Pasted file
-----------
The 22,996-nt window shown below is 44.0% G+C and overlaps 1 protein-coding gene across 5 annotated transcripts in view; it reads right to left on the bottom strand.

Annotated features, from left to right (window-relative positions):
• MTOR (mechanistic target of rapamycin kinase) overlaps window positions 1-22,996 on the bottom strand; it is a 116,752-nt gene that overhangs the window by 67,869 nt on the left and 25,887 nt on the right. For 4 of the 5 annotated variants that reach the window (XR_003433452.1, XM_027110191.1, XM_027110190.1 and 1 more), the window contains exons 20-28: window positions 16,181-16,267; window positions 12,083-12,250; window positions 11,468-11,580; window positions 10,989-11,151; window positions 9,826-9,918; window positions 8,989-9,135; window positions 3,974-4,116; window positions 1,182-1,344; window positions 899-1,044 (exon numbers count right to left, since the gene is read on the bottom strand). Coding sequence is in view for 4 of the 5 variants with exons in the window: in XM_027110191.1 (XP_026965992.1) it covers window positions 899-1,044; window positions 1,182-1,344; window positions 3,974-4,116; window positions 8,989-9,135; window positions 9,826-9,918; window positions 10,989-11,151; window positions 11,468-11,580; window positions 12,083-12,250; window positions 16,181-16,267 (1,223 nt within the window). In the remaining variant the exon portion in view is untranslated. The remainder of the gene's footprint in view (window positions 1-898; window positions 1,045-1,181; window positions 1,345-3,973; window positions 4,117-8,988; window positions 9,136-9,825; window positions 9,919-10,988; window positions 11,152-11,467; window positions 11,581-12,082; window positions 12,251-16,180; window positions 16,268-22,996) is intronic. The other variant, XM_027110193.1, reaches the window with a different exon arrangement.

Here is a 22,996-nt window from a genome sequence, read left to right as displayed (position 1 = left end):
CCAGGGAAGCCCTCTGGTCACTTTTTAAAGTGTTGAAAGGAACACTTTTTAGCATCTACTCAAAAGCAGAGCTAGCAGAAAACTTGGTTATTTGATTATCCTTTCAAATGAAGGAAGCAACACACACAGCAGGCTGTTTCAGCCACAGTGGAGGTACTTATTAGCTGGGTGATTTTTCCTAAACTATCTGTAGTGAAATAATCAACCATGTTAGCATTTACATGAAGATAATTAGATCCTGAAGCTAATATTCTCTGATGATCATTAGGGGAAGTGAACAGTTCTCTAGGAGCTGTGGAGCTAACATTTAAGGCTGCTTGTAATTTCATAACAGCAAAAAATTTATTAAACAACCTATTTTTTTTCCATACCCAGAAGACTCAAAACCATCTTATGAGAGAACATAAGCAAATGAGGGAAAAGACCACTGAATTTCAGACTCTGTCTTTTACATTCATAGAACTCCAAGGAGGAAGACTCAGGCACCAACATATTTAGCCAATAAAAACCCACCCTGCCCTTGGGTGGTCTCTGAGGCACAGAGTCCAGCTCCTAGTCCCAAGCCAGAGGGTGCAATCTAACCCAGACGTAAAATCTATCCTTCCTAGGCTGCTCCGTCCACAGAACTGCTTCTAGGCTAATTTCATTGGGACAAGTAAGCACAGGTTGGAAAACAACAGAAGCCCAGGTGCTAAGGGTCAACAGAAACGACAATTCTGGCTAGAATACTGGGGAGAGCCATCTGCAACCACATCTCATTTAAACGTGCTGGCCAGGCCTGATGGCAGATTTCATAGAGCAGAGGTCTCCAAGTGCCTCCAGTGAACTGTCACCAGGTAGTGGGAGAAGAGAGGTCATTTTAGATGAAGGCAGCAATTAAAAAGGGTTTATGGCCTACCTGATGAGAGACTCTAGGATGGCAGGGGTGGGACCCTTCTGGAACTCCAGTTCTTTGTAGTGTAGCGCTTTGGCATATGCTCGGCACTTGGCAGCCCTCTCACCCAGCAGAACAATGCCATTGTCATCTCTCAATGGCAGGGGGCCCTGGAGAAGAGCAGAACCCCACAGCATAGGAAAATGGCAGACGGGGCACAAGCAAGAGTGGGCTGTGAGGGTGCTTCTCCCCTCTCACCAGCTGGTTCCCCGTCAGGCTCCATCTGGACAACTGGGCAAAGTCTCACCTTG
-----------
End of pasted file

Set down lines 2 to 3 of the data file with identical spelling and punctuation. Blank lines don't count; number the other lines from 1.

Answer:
Annotated features, from left to right (window-relative positions):
• MTOR (mechanistic target of rapamycin kinase) overlaps window positions 1-22,996 on the bottom strand; it is a 116,752-nt gene that overhangs the window by 67,869 nt on the left and 25,887 nt on the right. For 4 of the 5 annotated variants that reach the window (XR_003433452.1, XM_027110191.1, XM_027110190.1 and 1 more), the window contains exons 20-28: window positions 16,181-16,267; window positions 12,083-12,250; window positions 11,468-11,580; window positions 10,989-11,151; window positions 9,826-9,918; window positions 8,989-9,135; window positions 3,974-4,116; window positions 1,182-1,344; window positions 899-1,044 (exon numbers count right to left, since the gene is read on the bottom strand). Coding sequence is in view for 4 of the 5 variants with exons in the window: in XM_027110191.1 (XP_026965992.1) it covers window positions 899-1,044; window positions 1,182-1,344; window positions 3,974-4,116; window positions 8,989-9,135; window positions 9,826-9,918; window positions 10,989-11,151; window positions 11,468-11,580; window positions 12,083-12,250; window positions 16,181-16,267 (1,223 nt within the window). In the remaining variant the exon portion in view is untranslated. The remainder of the gene's footprint in view (window positions 1-898; window positions 1,045-1,181; window positions 1,345-3,973; window positions 4,117-8,988; window positions 9,136-9,825; window positions 9,919-10,988; window positions 11,152-11,467; window positions 11,581-12,082; window positions 12,251-16,180; window positions 16,268-22,996) is intronic. The other variant, XM_027110193.1, reaches the window with a different exon arrangement.